Being a shareholder in a corporation, a partner in a limited partnership, or a member in a limited liability company, opens up opportunities for the shareholder, partner, or member to be oppressed. The minority owners can be subject to what Texas courts refer to as shareholder oppression.
Shareholder oppression is not particularly well defined, though, by Texas courts. Some examples of squeeze out could be maliciously suppressing the payment of dividends owed, making improper personal loans, paying personal expenses from corporate funds, and diverting corporate opportunities. Ultimately, these tactics are designed to deprive the minority shareholder, partner, or member of the value of their ownership.
In closely held entities, a majority shareholder, partner, or member owe fiduciary duties to the minority owners. The facts giving rise to the shareholder oppression can also give rise to a breach of fiduciary duty claim. The existence of such a duty depends on the circumstances. For example, a fiduciary duty exists if a confidential relationship exists. A fiduciary relationship is an extraordinary one and will not be lightly created. The mere fact that one subjectively trusts another does not alone indicate that confidence is placed in another in the sense demanded by fiduciary relationships because something apart from the transaction between the parties is required.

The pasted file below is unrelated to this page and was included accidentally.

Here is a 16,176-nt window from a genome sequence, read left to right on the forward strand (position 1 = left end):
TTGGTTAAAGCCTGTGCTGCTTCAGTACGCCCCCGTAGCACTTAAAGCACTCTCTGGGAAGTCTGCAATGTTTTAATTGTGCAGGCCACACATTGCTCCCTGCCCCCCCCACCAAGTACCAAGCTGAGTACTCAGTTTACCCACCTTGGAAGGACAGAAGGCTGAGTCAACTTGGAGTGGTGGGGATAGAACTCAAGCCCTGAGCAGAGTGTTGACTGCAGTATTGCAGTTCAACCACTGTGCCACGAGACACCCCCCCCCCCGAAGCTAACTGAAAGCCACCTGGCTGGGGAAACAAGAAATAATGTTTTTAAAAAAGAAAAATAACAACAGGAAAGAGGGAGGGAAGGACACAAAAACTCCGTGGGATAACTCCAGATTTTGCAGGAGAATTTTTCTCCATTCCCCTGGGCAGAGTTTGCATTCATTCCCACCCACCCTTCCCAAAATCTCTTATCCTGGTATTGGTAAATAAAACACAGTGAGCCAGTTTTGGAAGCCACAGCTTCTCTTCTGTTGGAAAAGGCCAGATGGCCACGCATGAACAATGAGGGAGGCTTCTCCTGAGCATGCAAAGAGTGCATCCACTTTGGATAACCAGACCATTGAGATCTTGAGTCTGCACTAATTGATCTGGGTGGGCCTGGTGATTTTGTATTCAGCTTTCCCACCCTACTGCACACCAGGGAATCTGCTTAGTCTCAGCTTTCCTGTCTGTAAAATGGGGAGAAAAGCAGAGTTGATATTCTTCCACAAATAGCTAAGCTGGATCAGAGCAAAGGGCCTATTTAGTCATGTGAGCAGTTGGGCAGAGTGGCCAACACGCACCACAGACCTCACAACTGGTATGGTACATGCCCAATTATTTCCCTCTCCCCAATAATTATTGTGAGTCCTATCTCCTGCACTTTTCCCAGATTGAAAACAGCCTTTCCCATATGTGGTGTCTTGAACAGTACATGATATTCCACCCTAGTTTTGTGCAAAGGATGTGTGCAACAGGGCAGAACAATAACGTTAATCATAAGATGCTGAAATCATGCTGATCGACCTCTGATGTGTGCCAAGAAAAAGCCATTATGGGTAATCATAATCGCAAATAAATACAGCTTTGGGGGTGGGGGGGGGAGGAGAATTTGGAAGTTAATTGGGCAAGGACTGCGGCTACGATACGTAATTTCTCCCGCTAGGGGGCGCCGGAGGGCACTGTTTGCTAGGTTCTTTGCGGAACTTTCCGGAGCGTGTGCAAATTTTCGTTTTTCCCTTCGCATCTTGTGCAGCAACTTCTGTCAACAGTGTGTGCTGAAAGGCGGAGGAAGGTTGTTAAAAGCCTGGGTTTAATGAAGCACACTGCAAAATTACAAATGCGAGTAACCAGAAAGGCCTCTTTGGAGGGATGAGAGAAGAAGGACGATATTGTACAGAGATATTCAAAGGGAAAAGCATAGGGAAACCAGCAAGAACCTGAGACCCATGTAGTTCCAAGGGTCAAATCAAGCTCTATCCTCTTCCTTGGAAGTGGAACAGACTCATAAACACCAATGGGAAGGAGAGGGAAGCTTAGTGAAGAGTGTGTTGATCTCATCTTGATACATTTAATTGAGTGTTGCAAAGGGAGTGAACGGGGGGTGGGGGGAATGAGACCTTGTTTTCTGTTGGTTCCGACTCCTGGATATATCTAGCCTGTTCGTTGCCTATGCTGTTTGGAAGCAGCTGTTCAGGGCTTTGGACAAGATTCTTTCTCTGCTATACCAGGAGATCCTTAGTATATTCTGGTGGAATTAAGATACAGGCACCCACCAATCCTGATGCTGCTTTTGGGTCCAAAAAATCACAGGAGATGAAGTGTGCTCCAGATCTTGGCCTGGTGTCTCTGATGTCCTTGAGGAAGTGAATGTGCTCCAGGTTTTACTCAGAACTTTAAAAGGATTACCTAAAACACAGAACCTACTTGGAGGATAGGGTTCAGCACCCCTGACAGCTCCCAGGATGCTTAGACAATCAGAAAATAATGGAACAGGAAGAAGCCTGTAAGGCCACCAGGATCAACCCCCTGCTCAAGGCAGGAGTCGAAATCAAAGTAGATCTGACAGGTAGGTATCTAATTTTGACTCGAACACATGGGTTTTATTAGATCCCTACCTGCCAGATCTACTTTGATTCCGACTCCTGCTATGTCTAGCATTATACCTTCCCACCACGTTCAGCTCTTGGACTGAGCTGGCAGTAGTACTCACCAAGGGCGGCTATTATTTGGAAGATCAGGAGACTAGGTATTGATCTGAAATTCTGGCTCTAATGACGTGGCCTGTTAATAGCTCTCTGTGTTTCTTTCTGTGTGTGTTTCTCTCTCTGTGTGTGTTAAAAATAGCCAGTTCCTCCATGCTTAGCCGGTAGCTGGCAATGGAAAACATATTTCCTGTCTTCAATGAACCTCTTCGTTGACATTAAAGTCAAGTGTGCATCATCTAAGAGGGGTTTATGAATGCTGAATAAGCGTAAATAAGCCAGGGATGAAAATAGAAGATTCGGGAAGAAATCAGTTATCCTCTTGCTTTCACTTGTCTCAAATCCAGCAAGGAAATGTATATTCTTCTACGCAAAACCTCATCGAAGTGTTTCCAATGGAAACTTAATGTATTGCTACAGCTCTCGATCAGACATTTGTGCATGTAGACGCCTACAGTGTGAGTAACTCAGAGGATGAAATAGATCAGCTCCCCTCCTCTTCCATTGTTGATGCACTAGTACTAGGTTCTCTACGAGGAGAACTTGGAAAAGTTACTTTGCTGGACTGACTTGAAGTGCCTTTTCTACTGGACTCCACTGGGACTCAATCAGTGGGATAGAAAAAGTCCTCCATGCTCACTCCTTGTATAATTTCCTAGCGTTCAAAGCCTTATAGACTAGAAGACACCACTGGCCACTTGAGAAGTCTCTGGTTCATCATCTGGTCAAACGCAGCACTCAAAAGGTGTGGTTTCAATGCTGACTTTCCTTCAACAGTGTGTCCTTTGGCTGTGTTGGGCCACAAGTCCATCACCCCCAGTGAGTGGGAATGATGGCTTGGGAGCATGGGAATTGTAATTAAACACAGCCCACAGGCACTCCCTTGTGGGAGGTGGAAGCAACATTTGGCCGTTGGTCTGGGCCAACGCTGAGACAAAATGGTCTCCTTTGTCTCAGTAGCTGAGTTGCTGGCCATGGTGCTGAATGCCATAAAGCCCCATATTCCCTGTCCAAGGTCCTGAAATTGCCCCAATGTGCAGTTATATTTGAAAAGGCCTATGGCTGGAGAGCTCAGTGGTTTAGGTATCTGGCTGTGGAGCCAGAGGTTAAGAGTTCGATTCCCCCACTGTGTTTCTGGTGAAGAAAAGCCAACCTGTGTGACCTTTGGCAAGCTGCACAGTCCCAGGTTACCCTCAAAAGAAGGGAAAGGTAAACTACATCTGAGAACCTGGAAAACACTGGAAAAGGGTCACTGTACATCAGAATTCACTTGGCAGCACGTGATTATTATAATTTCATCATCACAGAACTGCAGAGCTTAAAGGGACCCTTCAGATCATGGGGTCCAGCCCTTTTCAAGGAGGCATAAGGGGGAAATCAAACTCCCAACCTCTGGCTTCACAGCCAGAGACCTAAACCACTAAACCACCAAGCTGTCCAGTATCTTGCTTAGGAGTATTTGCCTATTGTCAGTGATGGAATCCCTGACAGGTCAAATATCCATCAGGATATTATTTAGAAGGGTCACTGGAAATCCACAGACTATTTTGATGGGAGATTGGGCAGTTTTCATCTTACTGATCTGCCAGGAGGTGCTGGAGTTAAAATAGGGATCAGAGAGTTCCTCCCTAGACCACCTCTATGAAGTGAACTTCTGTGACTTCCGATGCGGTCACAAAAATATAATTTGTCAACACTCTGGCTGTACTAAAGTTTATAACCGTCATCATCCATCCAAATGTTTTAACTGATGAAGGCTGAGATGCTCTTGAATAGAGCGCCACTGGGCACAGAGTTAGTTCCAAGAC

A fiduciary relationship may be created by contract, through the repurchase of a shareholder’s stock in a closely held corporation, in certain circumstances in which a majority shareholder in a closely held corporation dominates control over the business, and in closely held corporations in which the shareholders operate more as partners than in strict compliance with the corporate form.
Knowing one’s obligations in a corporation, partnership, or limited liability company are important considerations in a smooth operation of the business, making sure there is harmony and not dissension in the ranks.